When the Board of Trustees at Purdue University began its search for a new president in 2012, faculty members made it quite clear that they desired an accomplished academic. Mitch Daniels, a non-academic and former conservative governor of Indiana, was not what they had in mind. As governor, Daniels inflamed many academics nationally and at Purdue because of his stated desire to remove Howard Zinn’s A People’s History of the United States from his state’s K-12 classrooms. That action prompted an antagonistic letter from 90 Purdue faculty members.
Higher education observers who are concerned about increased liberalism on campuses, however, were greatly heartened. Rarely has a conservative been chosen to head a major university in recent years. Daniels’ appointment immediately was perceived as a test for common sense conservative governance.
In some ways, though, he is very much a conventional university president, particularly in his drive to expand Purdue’s already substantial presence in research and economic development.
Still, his January, 2013 open letter sounded a different vision for a college president than is the norm. In it he called for cost-cutting instead of revenue enhancement, academic rigor, accountability, a renewed emphasis on undergraduate education instead of faculty research, a diversity of ideas, and a de-emphasis on athletics.
Whether he will be able to produce a new reality from his vision is still open. When it comes to faculty relations, Daniels has both assuaged and roiled them. Early in his tenure he made it a point to talk to as many professors as possible—in passing, during meetings and over meals—to understand their goals.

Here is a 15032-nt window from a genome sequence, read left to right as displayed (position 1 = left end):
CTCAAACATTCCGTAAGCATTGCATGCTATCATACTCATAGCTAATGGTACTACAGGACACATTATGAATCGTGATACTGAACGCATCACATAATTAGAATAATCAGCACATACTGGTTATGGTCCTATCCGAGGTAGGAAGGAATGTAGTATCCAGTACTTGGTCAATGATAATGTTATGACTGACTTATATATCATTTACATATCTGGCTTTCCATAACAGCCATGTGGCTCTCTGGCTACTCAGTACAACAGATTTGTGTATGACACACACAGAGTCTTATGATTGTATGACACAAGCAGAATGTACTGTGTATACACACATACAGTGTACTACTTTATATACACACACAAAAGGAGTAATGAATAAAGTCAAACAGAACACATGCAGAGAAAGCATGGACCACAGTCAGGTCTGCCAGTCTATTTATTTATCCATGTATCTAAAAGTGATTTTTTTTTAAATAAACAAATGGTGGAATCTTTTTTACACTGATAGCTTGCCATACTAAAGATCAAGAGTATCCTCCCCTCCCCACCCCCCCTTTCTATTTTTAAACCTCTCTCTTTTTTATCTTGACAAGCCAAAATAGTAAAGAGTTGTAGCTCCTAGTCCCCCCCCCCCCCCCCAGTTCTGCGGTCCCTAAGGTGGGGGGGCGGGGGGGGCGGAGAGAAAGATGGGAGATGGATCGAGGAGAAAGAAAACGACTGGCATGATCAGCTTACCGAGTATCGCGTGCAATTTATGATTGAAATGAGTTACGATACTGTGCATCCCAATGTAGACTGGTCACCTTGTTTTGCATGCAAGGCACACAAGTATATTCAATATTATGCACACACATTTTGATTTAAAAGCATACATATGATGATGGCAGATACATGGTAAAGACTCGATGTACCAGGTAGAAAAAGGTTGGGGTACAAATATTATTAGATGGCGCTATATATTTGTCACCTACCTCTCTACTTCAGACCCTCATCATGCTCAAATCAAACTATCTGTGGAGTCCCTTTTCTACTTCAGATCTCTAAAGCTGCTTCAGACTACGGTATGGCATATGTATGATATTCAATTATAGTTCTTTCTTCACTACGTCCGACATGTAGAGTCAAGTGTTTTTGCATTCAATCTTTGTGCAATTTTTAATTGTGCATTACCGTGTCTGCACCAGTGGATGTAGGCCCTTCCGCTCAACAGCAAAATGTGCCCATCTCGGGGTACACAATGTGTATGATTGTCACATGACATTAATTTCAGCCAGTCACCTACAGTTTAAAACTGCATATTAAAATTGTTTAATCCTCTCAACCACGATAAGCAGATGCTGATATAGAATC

Daniels has even raised their pay at a rate higher than most universities. Faculty will receive a 2 percent raise this year and a 3.5 percent raise next year (Purdue also just increased its minimum wage to $10).
Further, even though tension exists on the timing and roll out of a university-wide, standardized assessment measuring intellectual progress of students, faculty members have been heavily involved in the design of the test. Daniels’ relationship with the faculty may be helped by the way he gets his hands dirty, teaching a class on the causes and consequences of WWI.
While Daniels has somewhat massaged the concerns that were raised during his hiring process just three years ago, dissension still arises. He recently eliminated the job of chief diversity officer Christine Taylor, drawing criticism from faculty and liberal circles.
But the move was pragmatic rather than ideological. Provost Debasiah Dutta assumed Taylor’s responsibilities, largely because his role as a recruiter of faculty puts him in a better position to diversify the campus. Dutta pointed out that only four percent of faculty members at Purdue are African-American.
Additionally, the move saved Taylor’s $200,000 salary. Her firing was just one on a long list of administrative cuts made in order to save dollars; Daniels has cut the budget by $40 million in two years. He also eliminated the university’s $185,000 lobbying budget. He has sold cars and consolidated storage space. He saved $5 million per biennium by freezing raises for administrative personnel earning more than $50,000.
Administrative costs are exceptionally ripe for cutting on U.S. campuses. A 2014 study conducted by the New England Center for Investigative Reporting found American universities have more than doubled the number of non-academic professionals or administrators over the last 25 years. Purdue was not immune to this epidemic. In fact, when Daniels got to Purdue there were 75 more administrators than there were at the turn of the millennium. Over those same 13 years, enrollment increased by less than 1,000 students.
Daniels’ focus on cost-cutting is paying dividends for students in the form of a tuition freeze. In the nine years before Daniels assumed office, tuition increased by at least 4.5 percent each year; at the onset of the recession in 2006, tuition increased 9.9 percent.